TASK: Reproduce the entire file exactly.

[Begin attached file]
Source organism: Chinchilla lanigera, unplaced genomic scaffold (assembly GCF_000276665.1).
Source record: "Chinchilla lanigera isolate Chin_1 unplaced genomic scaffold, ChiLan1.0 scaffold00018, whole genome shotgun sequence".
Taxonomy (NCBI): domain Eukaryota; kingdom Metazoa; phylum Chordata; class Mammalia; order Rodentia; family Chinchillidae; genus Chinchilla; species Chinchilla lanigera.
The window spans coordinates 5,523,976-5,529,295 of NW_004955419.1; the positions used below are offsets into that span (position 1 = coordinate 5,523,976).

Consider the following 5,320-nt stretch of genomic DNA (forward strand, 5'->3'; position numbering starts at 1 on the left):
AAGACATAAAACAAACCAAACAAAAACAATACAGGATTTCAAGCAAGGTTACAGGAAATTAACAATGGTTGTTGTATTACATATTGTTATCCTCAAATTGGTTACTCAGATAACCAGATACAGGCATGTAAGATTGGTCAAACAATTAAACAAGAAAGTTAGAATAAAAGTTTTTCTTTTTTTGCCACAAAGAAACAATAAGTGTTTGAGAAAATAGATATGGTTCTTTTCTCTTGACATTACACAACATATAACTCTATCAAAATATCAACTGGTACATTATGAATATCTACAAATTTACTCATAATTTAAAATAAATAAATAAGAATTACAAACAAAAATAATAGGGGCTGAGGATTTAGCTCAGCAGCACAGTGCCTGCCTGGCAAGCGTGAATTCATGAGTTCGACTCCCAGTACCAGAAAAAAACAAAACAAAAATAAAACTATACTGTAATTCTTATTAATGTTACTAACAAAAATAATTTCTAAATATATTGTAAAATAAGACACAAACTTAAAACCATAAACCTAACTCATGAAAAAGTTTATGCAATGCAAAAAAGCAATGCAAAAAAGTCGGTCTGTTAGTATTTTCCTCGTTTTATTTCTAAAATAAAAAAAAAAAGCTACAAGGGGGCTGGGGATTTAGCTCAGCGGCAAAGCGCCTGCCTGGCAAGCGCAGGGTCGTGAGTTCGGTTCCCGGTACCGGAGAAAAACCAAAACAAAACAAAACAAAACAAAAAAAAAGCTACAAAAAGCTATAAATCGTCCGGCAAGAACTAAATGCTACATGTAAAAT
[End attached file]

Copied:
Source organism: Chinchilla lanigera, unplaced genomic scaffold (assembly GCF_000276665.1).
Source record: "Chinchilla lanigera isolate Chin_1 unplaced genomic scaffold, ChiLan1.0 scaffold00018, whole genome shotgun sequence".
Taxonomy (NCBI): domain Eukaryota; kingdom Metazoa; phylum Chordata; class Mammalia; order Rodentia; family Chinchillidae; genus Chinchilla; species Chinchilla lanigera.
The window spans coordinates 5,523,976-5,529,295 of NW_004955419.1; the positions used below are offsets into that span (position 1 = coordinate 5,523,976).

Consider the following 5,320-nt stretch of genomic DNA (forward strand, 5'->3'; position numbering starts at 1 on the left):
AAGACATAAAACAAACCAAACAAAAACAATACAGGATTTCAAGCAAGGTTACAGGAAATTAACAATGGTTGTTGTATTACATATTGTTATCCTCAAATTGGTTACTCAGATAACCAGATACAGGCATGTAAGATTGGTCAAACAATTAAACAAGAAAGTTAGAATAAAAGTTTTTCTTTTTTTGCCACAAAGAAACAATAAGTGTTTGAGAAAATAGATATGGTTCTTTTCTCTTGACATTACACAACATATAACTCTATCAAAATATCAACTGGTACATTATGAATATCTACAAATTTACTCATAATTTAAAATAAATAAATAAGAATTACAAACAAAAATAATAGGGGCTGAGGATTTAGCTCAGCAGCACAGTGCCTGCCTGGCAAGCGTGAATTCATGAGTTCGACTCCCAGTACCAGAAAAAAACAAAACAAAAATAAAACTATACTGTAATTCTTATTAATGTTACTAACAAAAATAATTTCTAAATATATTGTAAAATAAGACACAAACTTAAAACCATAAACCTAACTCATGAAAAAGTTTATGCAATGCAAAAAAGCAATGCAAAAAAGTCGGTCTGTTAGTATTTTCCTCGTTTTATTTCTAAAATAAAAAAAAAAAGCTACAAGGGGGCTGGGGATTTAGCTCAGCGGCAAAGCGCCTGCCTGGCAAGCGCAGGGTCGTGAGTTCGGTTCCCGGTACCGGAGAAAAACCAAAACAAAACAAAACAAAACAAAAAAAAAGCTACAAAAAGCTATAAATCGTCCGGCAAGAACTAAATGCTACATGTAAAAT